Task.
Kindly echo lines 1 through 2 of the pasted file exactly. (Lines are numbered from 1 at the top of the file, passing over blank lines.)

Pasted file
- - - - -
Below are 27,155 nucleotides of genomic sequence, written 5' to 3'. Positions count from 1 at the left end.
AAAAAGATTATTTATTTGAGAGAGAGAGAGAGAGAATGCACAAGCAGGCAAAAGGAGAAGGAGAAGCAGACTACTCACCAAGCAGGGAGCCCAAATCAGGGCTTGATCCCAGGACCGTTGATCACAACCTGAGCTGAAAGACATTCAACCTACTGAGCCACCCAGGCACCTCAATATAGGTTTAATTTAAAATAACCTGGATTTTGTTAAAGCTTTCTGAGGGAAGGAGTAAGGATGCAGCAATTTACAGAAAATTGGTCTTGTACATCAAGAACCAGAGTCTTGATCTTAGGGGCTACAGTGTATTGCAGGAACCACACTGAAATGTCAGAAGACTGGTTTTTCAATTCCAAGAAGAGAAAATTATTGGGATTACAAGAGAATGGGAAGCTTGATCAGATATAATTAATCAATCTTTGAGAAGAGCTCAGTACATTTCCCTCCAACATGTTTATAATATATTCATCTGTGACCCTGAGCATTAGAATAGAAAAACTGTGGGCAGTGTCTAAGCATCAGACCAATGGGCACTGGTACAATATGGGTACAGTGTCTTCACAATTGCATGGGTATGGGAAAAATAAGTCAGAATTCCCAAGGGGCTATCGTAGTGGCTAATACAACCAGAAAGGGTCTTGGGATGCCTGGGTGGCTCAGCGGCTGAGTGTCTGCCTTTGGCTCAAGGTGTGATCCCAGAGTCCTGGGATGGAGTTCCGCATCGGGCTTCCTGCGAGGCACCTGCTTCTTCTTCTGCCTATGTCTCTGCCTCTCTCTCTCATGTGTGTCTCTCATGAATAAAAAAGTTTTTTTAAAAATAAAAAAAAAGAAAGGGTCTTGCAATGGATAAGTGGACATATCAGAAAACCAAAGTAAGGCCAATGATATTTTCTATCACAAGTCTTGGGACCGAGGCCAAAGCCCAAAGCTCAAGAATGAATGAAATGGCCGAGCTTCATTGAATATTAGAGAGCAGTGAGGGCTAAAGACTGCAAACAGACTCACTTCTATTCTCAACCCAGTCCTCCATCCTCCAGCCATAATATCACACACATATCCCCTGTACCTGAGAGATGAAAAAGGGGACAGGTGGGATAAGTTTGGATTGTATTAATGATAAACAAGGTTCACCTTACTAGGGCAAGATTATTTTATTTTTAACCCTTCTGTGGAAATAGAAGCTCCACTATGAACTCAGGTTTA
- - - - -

Below are 27,155 nucleotides of genomic sequence, written 5' to 3'. Positions count from 1 at the left end.
AAAAAGATTATTTATTTGAGAGAGAGAGAGAGAGAATGCACAAGCAGGCAAAAGGAGAAGGAGAAGCAGACTACTCACCAAGCAGGGAGCCCAAATCAGGGCTTGATCCCAGGACCGTTGATCACAACCTGAGCTGAAAGACATTCAACCTACTGAGCCACCCAGGCACCTCAATATAGGTTTAATTTAAAATAACCTGGATTTTGTTAAAGCTTTCTGAGGGAAGGAGTAAGGATGCAGCAATTTACAGAAAATTGGTCTTGTACATCAAGAACCAGAGTCTTGATCTTAGGGGCTACAGTGTATTGCAGGAACCACACTGAAATGTCAGAAGACTGGTTTTTCAATTCCAAGAAGAGAAAATTATTGGGATTACAAGAGAATGGGAAGCTTGATCAGATATAATTAATCAATCTTTGAGAAGAGCTCAGTACATTTCCCTCCAACATGTTTATAATATATTCATCTGTGACCCTGAGCATTAGAATAGAAAAACTGTGGGCAGTGTCTAAGCATCAGACCAATGGGCACTGGTACAATATGGGTACAGTGTCTTCACAATTGCATGGGTATGGGAAAAATAAGTCAGAATTCCCAAGGGGCTATCGTAGTGGCTAATACAACCAGAAAGGGTCTTGGGATGCCTGGGTGGCTCAGCGGCTGAGTGTCTGCCTTTGGCTCAAGGTGTGATCCCAGAGTCCTGGGATGGAGTTCCGCATCGGGCTTCCTGCGAGGCACCTGCTTCTTCTTCTGCCTATGTCTCTGCCTCTCTCTCTCATGTGTGTCTCTCATGAATAAAAAAGTTTTTTTAAAAATAAAAAAAAAGAAAGGGTCTTGCAATGGATAAGTGGACATATCAGAAAACCAAAGTAAGGCCAATGATATTTTCTATCACAAGTCTTGGGACCGAGGCCAAAGCCCAAAGCTCAAGAATGAATGAAATGGCCGAGCTTCATTGAATATTAGAGAGCAGTGAGGGCTAAAGACTGCAAACAGACTCACTTCTATTCTCAACCCAGTCCTCCATCCTCCAGCCATAATATCACACACATATCCCCTGTACCTGAGAGATGAAAAAGGGGACAGGTGGGATAAGTTTGGATTGTATTAATGATAAACAAGGTTCACCTTACTAGGGCAAGATTATTTTATTTTTAACCCTTCTGTGGAAATAGAAGCTCCACTATGAACTCAGGTTTA